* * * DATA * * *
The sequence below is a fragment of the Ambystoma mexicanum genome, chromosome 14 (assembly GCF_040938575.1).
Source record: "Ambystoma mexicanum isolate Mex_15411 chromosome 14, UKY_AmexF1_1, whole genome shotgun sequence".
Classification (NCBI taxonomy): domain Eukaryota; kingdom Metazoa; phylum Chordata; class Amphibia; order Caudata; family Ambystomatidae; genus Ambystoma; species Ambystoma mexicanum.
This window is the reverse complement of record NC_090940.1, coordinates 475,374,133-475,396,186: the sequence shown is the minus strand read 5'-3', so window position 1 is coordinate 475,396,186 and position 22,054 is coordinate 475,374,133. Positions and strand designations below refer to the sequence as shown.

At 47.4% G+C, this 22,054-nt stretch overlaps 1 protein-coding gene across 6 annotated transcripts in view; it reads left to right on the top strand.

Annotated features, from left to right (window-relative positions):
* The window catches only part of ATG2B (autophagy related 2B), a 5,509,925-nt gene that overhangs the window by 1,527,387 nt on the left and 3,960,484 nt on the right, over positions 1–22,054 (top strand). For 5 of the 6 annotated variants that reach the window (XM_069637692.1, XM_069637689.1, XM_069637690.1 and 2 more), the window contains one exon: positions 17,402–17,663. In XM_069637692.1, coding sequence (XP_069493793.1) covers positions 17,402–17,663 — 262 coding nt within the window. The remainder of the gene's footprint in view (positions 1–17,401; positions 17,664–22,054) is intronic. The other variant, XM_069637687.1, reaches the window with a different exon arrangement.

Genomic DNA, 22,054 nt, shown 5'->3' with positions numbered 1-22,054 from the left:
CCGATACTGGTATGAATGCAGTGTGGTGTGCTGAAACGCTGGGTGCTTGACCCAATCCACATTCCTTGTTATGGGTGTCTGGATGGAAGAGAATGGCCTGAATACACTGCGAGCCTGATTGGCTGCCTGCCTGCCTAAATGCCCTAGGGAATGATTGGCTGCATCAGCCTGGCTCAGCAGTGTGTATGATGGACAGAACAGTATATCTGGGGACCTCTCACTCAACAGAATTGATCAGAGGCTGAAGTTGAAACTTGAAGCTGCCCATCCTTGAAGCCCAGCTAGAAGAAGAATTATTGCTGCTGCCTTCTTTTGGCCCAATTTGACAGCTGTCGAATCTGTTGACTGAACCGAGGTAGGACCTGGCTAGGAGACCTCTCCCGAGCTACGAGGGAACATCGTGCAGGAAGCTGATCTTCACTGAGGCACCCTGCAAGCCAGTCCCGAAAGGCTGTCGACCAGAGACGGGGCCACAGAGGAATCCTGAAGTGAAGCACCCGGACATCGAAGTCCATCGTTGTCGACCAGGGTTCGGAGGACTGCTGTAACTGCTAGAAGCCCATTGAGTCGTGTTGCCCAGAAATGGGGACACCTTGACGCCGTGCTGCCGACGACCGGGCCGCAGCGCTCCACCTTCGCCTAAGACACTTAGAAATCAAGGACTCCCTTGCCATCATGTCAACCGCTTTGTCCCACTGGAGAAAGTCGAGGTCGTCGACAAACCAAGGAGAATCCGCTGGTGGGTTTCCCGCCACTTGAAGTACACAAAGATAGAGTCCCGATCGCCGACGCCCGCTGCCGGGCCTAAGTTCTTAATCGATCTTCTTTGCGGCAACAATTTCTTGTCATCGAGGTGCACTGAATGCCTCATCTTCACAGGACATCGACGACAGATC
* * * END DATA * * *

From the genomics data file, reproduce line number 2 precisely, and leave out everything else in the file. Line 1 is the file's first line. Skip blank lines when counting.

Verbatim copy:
Source record: "Ambystoma mexicanum isolate Mex_15411 chromosome 14, UKY_AmexF1_1, whole genome shotgun sequence".